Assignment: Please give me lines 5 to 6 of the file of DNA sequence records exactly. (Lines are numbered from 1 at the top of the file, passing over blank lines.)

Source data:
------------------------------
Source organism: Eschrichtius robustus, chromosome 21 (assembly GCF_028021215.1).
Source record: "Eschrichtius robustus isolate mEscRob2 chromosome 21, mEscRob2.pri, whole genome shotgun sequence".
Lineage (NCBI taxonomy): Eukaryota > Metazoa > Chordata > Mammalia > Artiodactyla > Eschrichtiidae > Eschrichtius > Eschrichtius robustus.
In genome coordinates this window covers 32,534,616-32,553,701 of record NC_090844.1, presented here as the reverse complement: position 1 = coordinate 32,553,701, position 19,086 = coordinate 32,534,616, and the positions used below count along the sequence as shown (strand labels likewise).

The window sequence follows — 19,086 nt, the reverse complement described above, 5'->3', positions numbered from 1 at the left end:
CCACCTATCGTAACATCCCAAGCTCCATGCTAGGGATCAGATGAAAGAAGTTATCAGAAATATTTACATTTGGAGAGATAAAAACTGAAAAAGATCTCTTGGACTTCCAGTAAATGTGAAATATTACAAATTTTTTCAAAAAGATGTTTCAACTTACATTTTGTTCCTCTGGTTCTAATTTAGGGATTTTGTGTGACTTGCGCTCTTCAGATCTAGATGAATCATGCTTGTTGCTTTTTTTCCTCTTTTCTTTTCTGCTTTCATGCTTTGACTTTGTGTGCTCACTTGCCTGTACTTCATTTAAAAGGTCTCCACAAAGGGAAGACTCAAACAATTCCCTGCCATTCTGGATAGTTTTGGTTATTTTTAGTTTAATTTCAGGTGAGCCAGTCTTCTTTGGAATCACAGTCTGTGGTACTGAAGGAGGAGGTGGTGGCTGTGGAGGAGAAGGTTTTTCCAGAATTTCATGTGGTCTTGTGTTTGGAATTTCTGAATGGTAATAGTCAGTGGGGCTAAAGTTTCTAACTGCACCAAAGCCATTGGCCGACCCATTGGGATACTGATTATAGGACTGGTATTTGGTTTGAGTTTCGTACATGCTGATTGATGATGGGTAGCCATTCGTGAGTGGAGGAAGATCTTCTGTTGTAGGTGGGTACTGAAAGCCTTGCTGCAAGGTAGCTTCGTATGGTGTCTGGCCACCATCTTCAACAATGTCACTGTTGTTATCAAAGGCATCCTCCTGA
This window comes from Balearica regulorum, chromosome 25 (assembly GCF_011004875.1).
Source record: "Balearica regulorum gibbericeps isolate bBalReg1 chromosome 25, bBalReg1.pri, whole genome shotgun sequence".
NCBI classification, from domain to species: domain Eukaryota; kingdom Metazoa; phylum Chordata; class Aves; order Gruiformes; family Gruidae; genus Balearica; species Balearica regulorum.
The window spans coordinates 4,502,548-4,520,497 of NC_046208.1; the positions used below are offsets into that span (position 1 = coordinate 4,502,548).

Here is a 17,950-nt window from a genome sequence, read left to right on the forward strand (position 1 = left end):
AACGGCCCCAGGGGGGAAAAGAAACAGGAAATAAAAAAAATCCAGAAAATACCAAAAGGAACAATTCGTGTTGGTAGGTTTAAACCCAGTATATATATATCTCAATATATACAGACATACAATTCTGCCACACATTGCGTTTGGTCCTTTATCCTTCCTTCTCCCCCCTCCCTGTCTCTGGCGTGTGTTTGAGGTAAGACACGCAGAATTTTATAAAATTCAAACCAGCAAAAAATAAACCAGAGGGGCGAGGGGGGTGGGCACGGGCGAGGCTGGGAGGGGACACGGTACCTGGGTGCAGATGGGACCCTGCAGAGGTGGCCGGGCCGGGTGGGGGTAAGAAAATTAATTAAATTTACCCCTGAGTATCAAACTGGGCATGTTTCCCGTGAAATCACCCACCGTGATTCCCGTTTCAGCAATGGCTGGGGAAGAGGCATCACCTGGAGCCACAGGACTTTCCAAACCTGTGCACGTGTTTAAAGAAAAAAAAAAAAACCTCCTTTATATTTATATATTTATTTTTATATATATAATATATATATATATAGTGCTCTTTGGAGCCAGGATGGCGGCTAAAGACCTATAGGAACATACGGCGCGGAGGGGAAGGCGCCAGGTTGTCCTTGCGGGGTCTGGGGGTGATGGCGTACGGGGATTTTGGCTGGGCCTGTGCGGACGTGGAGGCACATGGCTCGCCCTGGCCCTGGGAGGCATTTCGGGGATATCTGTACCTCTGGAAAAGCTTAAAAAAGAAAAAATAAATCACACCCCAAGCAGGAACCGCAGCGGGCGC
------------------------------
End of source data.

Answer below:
The window sequence follows — 19,086 nt, the reverse complement described above, 5'->3', positions numbered from 1 at the left end:
CCACCTATCGTAACATCCCAAGCTCCATGCTAGGGATCAGATGAAAGAAGTTATCAGAAATATTTACATTTGGAGAGATAAAAACTGAAAAAGATCTCTTGGACTTCCAGTAAATGTGAAATATTACAAATTTTTTCAAAAAGATGTTTCAACTTACATTTTGTTCCTCTGGTTCTAATTTAGGGATTTTGTGTGACTTGCGCTCTTCAGATCTAGATGAATCATGCTTGTTGCTTTTTTTCCTCTTTTCTTTTCTGCTTTCATGCTTTGACTTTGTGTGCTCACTTGCCTGTACTTCATTTAAAAGGTCTCCACAAAGGGAAGACTCAAACAATTCCCTGCCATTCTGGATAGTTTTGGTTATTTTTAGTTTAATTTCAGGTGAGCCAGTCTTCTTTGGAATCACAGTCTGTGGTACTGAAGGAGGAGGTGGTGGCTGTGGAGGAGAAGGTTTTTCCAGAATTTCATGTGGTCTTGTGTTTGGAATTTCTGAATGGTAATAGTCAGTGGGGCTAAAGTTTCTAACTGCACCAAAGCCATTGGCCGACCCATTGGGATACTGATTATAGGACTGGTATTTGGTTTGAGTTTCGTACATGCTGATTGATGATGGGTAGCCATTCGTGAGTGGAGGAAGATCTTCTGTTGTAGGTGGGTACTGAAAGCCTTGCTGCAAGGTAGCTTCGTATGGTGTCTGGCCACCATCTTCAACAATGTCACTGTTGTTATCAAAGGCATCCTCCTGA